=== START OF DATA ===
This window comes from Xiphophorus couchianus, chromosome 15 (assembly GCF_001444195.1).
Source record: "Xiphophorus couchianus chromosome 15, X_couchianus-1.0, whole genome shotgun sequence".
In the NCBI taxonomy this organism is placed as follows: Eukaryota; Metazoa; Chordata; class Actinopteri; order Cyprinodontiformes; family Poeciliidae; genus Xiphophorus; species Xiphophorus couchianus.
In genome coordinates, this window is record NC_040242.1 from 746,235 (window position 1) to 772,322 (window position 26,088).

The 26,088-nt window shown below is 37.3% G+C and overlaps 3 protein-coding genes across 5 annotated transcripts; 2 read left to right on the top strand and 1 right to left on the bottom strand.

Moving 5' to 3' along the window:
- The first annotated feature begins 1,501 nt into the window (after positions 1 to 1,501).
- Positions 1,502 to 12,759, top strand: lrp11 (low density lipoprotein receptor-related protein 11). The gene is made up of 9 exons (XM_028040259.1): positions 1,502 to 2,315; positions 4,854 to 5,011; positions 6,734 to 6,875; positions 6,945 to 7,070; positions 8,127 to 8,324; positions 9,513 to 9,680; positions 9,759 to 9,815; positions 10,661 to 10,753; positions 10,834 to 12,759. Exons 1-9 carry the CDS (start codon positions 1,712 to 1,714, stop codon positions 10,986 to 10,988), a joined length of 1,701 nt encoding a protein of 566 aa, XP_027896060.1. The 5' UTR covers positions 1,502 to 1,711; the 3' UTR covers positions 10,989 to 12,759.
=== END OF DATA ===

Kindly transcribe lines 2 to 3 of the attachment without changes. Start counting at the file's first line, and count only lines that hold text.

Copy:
Source record: "Xiphophorus couchianus chromosome 15, X_couchianus-1.0, whole genome shotgun sequence".
In the NCBI taxonomy this organism is placed as follows: Eukaryota; Metazoa; Chordata; class Actinopteri; order Cyprinodontiformes; family Poeciliidae; genus Xiphophorus; species Xiphophorus couchianus.